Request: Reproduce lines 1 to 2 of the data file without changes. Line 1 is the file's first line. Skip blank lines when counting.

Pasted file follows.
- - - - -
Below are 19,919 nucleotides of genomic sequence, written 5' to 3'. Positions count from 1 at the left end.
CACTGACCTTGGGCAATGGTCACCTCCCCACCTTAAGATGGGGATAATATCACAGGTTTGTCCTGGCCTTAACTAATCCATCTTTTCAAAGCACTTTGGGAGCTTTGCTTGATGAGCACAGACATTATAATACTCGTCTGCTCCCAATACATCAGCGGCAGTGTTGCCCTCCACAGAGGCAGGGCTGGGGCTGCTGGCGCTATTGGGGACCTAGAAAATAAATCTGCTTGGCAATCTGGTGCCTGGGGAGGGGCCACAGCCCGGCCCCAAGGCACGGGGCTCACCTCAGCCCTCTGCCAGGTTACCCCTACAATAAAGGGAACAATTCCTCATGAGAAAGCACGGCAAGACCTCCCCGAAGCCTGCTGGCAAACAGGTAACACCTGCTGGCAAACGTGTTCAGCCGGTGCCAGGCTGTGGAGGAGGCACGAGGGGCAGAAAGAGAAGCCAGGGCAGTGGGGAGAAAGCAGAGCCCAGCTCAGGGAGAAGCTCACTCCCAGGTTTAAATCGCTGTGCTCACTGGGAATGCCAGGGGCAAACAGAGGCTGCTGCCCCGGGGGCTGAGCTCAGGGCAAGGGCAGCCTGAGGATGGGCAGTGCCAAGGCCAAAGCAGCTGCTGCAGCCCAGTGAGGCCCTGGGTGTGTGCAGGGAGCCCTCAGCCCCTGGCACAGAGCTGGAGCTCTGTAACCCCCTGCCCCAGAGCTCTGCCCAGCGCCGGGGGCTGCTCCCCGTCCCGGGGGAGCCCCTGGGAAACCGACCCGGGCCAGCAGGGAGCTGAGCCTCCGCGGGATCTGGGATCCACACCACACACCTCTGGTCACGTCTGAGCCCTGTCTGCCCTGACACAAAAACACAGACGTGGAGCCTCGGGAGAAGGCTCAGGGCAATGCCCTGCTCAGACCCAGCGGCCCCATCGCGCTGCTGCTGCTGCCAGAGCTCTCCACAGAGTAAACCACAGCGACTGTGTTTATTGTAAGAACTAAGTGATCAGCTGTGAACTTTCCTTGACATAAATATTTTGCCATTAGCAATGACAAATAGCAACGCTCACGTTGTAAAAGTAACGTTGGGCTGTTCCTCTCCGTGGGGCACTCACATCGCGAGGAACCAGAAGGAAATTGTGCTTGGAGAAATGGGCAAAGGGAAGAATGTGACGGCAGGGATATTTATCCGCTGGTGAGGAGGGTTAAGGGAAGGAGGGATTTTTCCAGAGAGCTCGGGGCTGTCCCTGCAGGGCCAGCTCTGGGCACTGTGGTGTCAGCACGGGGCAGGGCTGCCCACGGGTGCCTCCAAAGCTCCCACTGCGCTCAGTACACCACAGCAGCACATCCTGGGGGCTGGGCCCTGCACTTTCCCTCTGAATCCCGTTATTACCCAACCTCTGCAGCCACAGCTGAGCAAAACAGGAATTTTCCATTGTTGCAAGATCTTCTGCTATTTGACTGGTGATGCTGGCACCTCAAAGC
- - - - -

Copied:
Below are 19,919 nucleotides of genomic sequence, written 5' to 3'. Positions count from 1 at the left end.
CACTGACCTTGGGCAATGGTCACCTCCCCACCTTAAGATGGGGATAATATCACAGGTTTGTCCTGGCCTTAACTAATCCATCTTTTCAAAGCACTTTGGGAGCTTTGCTTGATGAGCACAGACATTATAATACTCGTCTGCTCCCAATACATCAGCGGCAGTGTTGCCCTCCACAGAGGCAGGGCTGGGGCTGCTGGCGCTATTGGGGACCTAGAAAATAAATCTGCTTGGCAATCTGGTGCCTGGGGAGGGGCCACAGCCCGGCCCCAAGGCACGGGGCTCACCTCAGCCCTCTGCCAGGTTACCCCTACAATAAAGGGAACAATTCCTCATGAGAAAGCACGGCAAGACCTCCCCGAAGCCTGCTGGCAAACAGGTAACACCTGCTGGCAAACGTGTTCAGCCGGTGCCAGGCTGTGGAGGAGGCACGAGGGGCAGAAAGAGAAGCCAGGGCAGTGGGGAGAAAGCAGAGCCCAGCTCAGGGAGAAGCTCACTCCCAGGTTTAAATCGCTGTGCTCACTGGGAATGCCAGGGGCAAACAGAGGCTGCTGCCCCGGGGGCTGAGCTCAGGGCAAGGGCAGCCTGAGGATGGGCAGTGCCAAGGCCAAAGCAGCTGCTGCAGCCCAGTGAGGCCCTGGGTGTGTGCAGGGAGCCCTCAGCCCCTGGCACAGAGCTGGAGCTCTGTAACCCCCTGCCCCAGAGCTCTGCCCAGCGCCGGGGGCTGCTCCCCGTCCCGGGGGAGCCCCTGGGAAACCGACCCGGGCCAGCAGGGAGCTGAGCCTCCGCGGGATCTGGGATCCACACCACACACCTCTGGTCACGTCTGAGCCCTGTCTGCCCTGACACAAAAACACAGACGTGGAGCCTCGGGAGAAGGCTCAGGGCAATGCCCTGCTCAGACCCAGCGGCCCCATCGCGCTGCTGCTGCTGCCAGAGCTCTCCACAGAGTAAACCACAGCGACTGTGTTTATTGTAAGAACTAAGTGATCAGCTGTGAACTTTCCTTGACATAAATATTTTGCCATTAGCAATGACAAATAGCAACGCTCACGTTGTAAAAGTAACGTTGGGCTGTTCCTCTCCGTGGGGCACTCACATCGCGAGGAACCAGAAGGAAATTGTGCTTGGAGAAATGGGCAAAGGGAAGAATGTGACGGCAGGGATATTTATCCGCTGGTGAGGAGGGTTAAGGGAAGGAGGGATTTTTCCAGAGAGCTCGGGGCTGTCCCTGCAGGGCCAGCTCTGGGCACTGTGGTGTCAGCACGGGGCAGGGCTGCCCACGGGTGCCTCCAAAGCTCCCACTGCGCTCAGTACACCACAGCAGCACATCCTGGGGGCTGGGCCCTGCACTTTCCCTCTGAATCCCGTTATTACCCAACCTCTGCAGCCACAGCTGAGCAAAACAGGAATTTTCCATTGTTGCAAGATCTTCTGCTATTTGACTGGTGATGCTGGCACCTCAAAGC